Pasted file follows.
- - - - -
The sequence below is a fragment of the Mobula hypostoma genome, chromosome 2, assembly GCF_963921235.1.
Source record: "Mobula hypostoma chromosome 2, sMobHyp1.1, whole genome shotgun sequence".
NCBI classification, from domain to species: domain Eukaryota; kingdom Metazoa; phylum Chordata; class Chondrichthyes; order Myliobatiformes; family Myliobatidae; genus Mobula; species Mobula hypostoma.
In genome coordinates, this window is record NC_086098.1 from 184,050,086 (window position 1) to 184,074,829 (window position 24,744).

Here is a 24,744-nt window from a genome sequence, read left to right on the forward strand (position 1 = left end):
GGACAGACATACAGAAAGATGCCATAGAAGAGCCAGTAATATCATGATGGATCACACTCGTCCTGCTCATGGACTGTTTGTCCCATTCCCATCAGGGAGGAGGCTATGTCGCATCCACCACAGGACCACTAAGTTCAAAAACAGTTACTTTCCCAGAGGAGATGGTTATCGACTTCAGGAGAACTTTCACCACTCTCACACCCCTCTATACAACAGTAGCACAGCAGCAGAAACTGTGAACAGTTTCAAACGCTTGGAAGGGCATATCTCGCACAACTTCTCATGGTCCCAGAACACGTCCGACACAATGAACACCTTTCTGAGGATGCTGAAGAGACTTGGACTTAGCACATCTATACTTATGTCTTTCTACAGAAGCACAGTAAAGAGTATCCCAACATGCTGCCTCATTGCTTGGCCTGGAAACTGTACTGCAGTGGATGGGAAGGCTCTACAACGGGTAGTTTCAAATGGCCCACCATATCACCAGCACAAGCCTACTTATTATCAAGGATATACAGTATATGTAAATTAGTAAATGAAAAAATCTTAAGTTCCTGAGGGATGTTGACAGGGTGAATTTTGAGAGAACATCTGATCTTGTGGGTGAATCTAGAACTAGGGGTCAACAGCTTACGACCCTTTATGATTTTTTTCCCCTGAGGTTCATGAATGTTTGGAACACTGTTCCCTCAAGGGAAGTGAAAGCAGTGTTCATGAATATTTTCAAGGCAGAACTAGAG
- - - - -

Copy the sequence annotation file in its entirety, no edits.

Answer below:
The sequence below is a fragment of the Mobula hypostoma genome, chromosome 2, assembly GCF_963921235.1.
Source record: "Mobula hypostoma chromosome 2, sMobHyp1.1, whole genome shotgun sequence".
NCBI classification, from domain to species: domain Eukaryota; kingdom Metazoa; phylum Chordata; class Chondrichthyes; order Myliobatiformes; family Myliobatidae; genus Mobula; species Mobula hypostoma.
In genome coordinates, this window is record NC_086098.1 from 184,050,086 (window position 1) to 184,074,829 (window position 24,744).

Here is a 24,744-nt window from a genome sequence, read left to right on the forward strand (position 1 = left end):
GGACAGACATACAGAAAGATGCCATAGAAGAGCCAGTAATATCATGATGGATCACACTCGTCCTGCTCATGGACTGTTTGTCCCATTCCCATCAGGGAGGAGGCTATGTCGCATCCACCACAGGACCACTAAGTTCAAAAACAGTTACTTTCCCAGAGGAGATGGTTATCGACTTCAGGAGAACTTTCACCACTCTCACACCCCTCTATACAACAGTAGCACAGCAGCAGAAACTGTGAACAGTTTCAAACGCTTGGAAGGGCATATCTCGCACAACTTCTCATGGTCCCAGAACACGTCCGACACAATGAACACCTTTCTGAGGATGCTGAAGAGACTTGGACTTAGCACATCTATACTTATGTCTTTCTACAGAAGCACAGTAAAGAGTATCCCAACATGCTGCCTCATTGCTTGGCCTGGAAACTGTACTGCAGTGGATGGGAAGGCTCTACAACGGGTAGTTTCAAATGGCCCACCATATCACCAGCACAAGCCTACTTATTATCAAGGATATACAGTATATGTAAATTAGTAAATGAAAAAATCTTAAGTTCCTGAGGGATGTTGACAGGGTGAATTTTGAGAGAACATCTGATCTTGTGGGTGAATCTAGAACTAGGGGTCAACAGCTTACGACCCTTTATGATTTTTTTCCCCTGAGGTTCATGAATGTTTGGAACACTGTTCCCTCAAGGGAAGTGAAAGCAGTGTTCATGAATATTTTCAAGGCAGAACTAGAG